The two associations argue that the metabolic syndrome, now regarded as a predictor of cardiovascular disease, is poorly defined, inconsistently used and in need of further research to understand whether and how it should be treated. Until the science behind the ‘syndrome’ is clear, say the associations, doctors should not be diagnosing people with it or attempting to treat it as a separate condition.

In the meantime, say the associations, doctors should aggressively treat individual cardiovascular risk factors and avoid labelling patients with the term ‘metabolic syndrome’.

Positive evidence presented for DPP-IV inhibitors
The EASD Annual Meeting saw results being presented on two investigational dipeptidyl peptidase (DPP)-IV inhibitors now in Phase III.

Clinical data from a Phase IIb trial showed that patients receiving oral vildagliptin (Novartis) and metformin in combination for 1 year experienced an increased insulin response after eating a meal compared with those taking metformin alone. These effects were seen at 12 weeks and sustained for 1 year.

In another 12-week study, sitagliptin (Merck & Co) lowered HbA1c as effectively as glipizide, but was associated with fewer hypoglycaemic episodes and, unlike glipizide, was not associated with weight gain.

Insulin detemir shown to limit weight gain in type 2 diabetes
Insulin detemir (Levemir; Novo Nordisk) has been shown to limit weight gain in people with type 2 diabetes initiated on insulin.

A multinational, 24-week trial of 475 people with poorly controlled blood glucose using oral antidiabetic agents found that participants randomised to insulin detemir gained an average of 1.2kg compared with an average gain of 2.8kg for those randomised to intermediate-acting (NPH) insulin (P<0.05).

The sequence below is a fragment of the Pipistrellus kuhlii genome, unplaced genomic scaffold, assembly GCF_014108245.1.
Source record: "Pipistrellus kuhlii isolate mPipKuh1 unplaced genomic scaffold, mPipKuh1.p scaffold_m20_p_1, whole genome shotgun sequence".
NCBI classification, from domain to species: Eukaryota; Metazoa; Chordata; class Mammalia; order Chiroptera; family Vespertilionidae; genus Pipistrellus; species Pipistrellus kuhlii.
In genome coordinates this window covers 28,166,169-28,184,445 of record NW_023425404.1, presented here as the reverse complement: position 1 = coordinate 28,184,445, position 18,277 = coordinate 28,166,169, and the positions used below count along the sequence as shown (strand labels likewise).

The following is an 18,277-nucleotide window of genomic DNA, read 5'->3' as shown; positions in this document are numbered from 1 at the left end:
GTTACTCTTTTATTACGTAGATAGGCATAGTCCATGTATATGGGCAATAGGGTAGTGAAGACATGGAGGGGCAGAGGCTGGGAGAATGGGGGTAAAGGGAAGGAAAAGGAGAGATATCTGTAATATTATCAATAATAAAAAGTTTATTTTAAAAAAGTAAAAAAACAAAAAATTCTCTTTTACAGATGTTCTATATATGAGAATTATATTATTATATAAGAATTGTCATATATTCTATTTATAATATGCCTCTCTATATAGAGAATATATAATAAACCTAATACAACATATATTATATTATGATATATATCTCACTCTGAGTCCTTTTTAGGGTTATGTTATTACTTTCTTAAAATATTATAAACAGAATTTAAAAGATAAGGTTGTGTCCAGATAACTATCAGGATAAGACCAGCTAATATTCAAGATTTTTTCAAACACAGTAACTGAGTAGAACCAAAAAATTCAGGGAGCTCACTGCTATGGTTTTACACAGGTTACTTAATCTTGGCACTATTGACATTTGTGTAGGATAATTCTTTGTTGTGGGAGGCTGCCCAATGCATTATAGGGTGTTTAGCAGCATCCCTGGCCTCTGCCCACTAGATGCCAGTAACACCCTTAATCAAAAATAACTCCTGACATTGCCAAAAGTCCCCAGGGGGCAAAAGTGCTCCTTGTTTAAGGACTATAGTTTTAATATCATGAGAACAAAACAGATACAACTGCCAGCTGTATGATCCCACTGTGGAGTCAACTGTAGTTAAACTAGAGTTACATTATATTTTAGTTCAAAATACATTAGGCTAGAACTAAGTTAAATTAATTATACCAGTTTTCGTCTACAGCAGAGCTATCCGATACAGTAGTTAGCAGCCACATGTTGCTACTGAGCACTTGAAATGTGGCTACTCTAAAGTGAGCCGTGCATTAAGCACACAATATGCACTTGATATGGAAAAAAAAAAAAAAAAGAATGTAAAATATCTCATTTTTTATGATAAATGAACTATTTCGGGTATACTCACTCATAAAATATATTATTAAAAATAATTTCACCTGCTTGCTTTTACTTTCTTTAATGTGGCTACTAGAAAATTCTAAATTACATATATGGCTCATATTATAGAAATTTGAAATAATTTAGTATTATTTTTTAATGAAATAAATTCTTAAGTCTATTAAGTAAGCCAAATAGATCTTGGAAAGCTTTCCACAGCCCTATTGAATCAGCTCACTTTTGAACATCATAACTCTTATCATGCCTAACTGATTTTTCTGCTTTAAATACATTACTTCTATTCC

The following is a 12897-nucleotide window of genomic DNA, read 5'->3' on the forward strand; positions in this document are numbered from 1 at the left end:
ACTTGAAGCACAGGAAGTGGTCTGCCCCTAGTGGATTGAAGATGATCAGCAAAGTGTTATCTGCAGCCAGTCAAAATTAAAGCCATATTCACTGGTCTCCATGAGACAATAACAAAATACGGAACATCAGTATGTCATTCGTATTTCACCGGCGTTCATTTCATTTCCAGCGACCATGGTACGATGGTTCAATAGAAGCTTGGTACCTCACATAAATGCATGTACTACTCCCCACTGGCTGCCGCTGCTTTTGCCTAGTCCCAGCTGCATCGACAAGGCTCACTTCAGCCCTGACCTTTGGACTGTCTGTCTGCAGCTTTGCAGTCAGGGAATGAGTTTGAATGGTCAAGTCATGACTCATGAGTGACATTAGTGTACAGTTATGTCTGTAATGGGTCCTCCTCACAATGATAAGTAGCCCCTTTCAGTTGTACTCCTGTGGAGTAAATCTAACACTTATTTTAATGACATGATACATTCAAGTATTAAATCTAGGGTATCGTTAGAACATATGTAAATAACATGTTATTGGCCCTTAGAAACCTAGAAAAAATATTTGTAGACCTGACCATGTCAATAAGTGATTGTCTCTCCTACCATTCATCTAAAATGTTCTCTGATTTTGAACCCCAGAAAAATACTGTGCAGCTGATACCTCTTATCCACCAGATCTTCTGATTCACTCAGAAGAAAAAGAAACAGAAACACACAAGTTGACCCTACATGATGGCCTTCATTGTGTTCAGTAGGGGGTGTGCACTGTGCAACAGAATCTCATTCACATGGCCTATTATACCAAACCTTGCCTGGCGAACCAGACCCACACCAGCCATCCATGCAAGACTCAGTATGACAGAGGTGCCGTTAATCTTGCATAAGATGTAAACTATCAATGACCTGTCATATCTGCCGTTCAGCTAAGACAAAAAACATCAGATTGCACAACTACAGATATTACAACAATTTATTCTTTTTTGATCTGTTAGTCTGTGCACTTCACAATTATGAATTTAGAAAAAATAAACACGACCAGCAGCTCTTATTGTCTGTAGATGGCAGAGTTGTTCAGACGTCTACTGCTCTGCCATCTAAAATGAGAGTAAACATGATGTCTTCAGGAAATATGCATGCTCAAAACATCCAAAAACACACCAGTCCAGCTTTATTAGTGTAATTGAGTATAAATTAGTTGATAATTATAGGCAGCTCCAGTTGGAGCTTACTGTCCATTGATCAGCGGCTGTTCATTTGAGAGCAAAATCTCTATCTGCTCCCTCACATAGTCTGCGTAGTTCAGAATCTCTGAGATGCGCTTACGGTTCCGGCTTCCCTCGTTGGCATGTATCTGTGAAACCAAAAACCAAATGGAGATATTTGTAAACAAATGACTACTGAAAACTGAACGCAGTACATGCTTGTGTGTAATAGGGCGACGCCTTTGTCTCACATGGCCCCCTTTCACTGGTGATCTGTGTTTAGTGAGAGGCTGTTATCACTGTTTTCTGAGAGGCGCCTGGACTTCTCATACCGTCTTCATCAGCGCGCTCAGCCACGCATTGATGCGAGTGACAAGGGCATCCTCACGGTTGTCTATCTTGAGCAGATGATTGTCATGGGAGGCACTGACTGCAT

Other Meetings
ASCOT results may change hypertension guidelines

Full results from the Anglo-Scandinavian Cardiac Outcomes Trial–Blood Pressure-Lowering Arm (ASCOT-BPLA) were announced at the European Society of Cardiology Congress in Stockholm, Sweden, 3–7 September 2005.

In people with hypertension who were at a moderate risk of developing cardiovascular events, the calcium-channel blocker amlodipine (Istin; Pfizer), with the angiotensin-converting enzyme (ACE) inhibitor perindopril (Coversyl; Servier) as an add-on if needed, was found to be superior to a standard beta-blocker regimen, with risk reductions in all major end points evaluated, including incidence of new-onset diabetes.

Hypertension and diabetes experts have predicted that newly revised guidelines for GPs will recommend that beta-blockers be removed from the British Hypertension Society AB/CD treatment algorithm for patients with uncomplicated hypertension.

Professor Peter Sever, Professor of Clinical Pharmacology and Therapeutics at Imperial College, said that forthcoming guidance was likely to be based on a new rule, with patients under 55 receiving an angiotensin II antagonist or ACE inhibitor and patients over 55 receiving a diuretic as first-line treatment.<

Dr George Kassianos, a GP from Bracknell, agreed that a new regimen should now be proposed for GPs, ‘but we must remember there are proven benefits for beta-blockers in patients with coronary heart disease, myocardial infarction, certain arrythmias, cardiac failure, anxiety and migraine.’

Potential metabolic effects seen in telmisartan
Preclinical studies show that the angiotensin II receptor blocker telmisartan (Micardis; Boehringer Ingelheim) has a beneficial effect on metabolic parameters including plasma glucose, insulin resistance and lipid abnormalities, through its partial activation of peroxisome proliferator-activated receptor-gamma (PPARγ). The implications of these findings were discussed at the European Society of Cardiology Congress in Stockholm, Sweden, 3–7 September 2005.

‘These preclinical findings are very exciting,’ said Professor Ted Kurtz from the University of California. They suggest that telmisartan ‘may have a uniquely beneficial metabolic effect,’ he added. He concluded by stating the need ‘to investigate these effects further in a large scale trial.’